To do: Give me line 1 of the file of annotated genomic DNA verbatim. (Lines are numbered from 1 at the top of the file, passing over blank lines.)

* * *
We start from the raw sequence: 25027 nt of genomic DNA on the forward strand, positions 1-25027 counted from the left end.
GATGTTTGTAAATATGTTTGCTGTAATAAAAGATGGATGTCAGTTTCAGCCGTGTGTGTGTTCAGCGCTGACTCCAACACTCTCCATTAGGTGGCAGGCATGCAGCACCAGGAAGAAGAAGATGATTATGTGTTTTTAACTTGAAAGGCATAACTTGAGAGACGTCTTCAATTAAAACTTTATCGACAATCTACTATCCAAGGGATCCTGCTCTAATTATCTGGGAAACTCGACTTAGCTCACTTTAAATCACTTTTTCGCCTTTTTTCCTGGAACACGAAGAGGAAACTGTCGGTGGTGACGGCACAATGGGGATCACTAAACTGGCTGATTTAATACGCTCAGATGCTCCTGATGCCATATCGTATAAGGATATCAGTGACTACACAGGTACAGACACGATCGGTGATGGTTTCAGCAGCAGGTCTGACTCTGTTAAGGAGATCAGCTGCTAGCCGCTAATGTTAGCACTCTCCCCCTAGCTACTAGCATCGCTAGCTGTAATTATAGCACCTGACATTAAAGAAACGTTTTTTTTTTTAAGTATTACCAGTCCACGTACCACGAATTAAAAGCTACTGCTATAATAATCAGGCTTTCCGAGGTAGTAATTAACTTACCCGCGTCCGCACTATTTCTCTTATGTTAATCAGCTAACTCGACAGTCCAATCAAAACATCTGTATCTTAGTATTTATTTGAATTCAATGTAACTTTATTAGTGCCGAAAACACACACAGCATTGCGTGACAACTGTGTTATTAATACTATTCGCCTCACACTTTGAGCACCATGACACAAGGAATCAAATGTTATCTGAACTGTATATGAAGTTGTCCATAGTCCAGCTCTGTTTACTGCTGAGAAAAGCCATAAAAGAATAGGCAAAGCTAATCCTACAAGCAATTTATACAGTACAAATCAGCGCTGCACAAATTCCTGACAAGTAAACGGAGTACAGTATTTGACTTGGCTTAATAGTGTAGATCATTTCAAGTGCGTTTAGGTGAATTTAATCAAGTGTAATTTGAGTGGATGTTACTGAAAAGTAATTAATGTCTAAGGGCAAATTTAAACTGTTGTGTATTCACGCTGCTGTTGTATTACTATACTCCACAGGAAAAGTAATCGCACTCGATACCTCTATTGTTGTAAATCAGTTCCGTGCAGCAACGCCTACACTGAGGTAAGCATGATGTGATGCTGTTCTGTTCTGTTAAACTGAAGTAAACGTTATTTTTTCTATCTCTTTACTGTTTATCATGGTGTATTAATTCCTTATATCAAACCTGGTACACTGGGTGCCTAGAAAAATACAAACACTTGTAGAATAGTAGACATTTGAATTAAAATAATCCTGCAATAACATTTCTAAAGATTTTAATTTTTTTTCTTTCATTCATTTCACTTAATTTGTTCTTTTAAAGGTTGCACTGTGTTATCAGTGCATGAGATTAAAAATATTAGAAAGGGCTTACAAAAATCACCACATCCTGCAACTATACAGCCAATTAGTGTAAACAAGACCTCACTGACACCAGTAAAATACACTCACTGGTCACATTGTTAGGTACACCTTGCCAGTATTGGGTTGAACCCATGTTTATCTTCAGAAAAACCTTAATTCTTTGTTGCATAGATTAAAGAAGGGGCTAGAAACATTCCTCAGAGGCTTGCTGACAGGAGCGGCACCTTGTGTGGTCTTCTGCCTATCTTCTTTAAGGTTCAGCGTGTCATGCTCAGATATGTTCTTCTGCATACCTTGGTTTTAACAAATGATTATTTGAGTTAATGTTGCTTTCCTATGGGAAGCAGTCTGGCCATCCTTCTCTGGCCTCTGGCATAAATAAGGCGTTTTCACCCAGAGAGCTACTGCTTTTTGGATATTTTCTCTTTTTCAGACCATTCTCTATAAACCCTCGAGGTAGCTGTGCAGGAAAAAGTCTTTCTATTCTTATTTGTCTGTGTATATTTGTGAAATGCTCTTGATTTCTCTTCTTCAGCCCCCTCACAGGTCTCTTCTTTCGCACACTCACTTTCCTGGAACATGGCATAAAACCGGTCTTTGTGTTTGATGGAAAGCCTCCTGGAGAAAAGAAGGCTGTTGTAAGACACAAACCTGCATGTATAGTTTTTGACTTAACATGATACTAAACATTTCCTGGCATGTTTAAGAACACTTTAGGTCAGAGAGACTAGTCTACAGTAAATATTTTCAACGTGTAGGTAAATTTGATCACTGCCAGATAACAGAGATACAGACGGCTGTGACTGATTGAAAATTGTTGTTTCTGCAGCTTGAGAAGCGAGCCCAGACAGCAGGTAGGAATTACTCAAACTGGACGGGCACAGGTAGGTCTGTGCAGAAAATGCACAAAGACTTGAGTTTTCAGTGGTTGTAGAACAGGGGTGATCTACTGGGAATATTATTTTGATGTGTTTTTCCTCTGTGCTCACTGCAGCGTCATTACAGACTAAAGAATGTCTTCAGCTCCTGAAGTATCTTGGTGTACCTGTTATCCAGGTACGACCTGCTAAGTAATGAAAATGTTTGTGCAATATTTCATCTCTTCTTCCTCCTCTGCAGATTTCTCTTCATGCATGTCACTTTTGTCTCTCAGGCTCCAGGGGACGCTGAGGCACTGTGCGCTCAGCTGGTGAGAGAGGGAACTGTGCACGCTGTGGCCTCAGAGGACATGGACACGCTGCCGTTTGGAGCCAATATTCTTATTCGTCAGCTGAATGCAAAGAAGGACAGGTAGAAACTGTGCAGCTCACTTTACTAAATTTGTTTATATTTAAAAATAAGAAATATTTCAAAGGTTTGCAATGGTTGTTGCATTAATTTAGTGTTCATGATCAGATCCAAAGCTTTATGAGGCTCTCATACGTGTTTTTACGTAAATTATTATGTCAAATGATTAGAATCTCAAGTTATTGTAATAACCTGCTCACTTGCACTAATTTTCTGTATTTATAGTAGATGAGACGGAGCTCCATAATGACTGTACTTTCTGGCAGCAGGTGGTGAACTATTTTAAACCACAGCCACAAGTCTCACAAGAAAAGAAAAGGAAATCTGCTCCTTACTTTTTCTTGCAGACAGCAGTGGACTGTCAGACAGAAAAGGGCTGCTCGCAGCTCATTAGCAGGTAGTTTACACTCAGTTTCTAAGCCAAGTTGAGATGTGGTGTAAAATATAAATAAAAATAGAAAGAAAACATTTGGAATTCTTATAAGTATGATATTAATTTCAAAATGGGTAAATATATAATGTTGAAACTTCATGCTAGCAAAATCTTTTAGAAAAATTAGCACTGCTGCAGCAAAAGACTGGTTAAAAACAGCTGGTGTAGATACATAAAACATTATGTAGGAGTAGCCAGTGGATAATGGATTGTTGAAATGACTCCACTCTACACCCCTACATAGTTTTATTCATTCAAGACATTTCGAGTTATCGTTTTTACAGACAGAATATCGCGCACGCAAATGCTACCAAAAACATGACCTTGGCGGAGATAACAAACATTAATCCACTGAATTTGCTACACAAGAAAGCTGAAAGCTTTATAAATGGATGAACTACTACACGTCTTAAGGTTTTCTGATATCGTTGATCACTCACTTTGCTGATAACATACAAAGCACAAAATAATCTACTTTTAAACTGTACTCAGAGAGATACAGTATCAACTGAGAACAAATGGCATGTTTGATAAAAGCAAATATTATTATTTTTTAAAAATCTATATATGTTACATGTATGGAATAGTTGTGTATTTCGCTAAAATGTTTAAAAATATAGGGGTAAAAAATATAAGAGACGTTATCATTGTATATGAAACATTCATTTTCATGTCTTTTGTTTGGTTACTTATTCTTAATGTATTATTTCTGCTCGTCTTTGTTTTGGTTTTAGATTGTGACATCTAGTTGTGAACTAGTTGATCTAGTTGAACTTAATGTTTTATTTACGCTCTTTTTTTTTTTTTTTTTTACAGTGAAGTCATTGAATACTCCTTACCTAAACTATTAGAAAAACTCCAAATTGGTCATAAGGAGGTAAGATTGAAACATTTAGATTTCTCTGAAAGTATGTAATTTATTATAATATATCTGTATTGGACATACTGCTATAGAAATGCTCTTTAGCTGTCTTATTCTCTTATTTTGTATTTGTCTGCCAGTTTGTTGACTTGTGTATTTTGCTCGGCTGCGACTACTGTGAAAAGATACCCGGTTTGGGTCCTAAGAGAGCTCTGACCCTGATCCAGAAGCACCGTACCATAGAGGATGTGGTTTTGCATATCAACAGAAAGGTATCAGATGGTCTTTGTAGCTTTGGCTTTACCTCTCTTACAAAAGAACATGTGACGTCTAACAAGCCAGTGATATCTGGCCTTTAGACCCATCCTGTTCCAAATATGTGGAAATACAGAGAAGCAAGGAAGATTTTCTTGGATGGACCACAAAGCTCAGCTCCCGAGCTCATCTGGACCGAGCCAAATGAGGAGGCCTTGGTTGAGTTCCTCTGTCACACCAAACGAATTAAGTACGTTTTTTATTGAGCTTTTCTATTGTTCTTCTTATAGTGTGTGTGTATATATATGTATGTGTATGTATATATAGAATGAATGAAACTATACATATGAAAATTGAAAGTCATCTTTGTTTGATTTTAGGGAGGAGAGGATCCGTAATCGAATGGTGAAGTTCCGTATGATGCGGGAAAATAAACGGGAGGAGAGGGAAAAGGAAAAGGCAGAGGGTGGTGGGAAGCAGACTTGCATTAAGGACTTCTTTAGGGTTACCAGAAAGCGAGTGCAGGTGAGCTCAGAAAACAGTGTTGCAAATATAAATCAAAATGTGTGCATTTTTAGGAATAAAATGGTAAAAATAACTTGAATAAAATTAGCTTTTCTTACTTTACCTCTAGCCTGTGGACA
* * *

We start from the raw sequence: 25027 nt of genomic DNA on the forward strand, positions 1-25027 counted from the left end.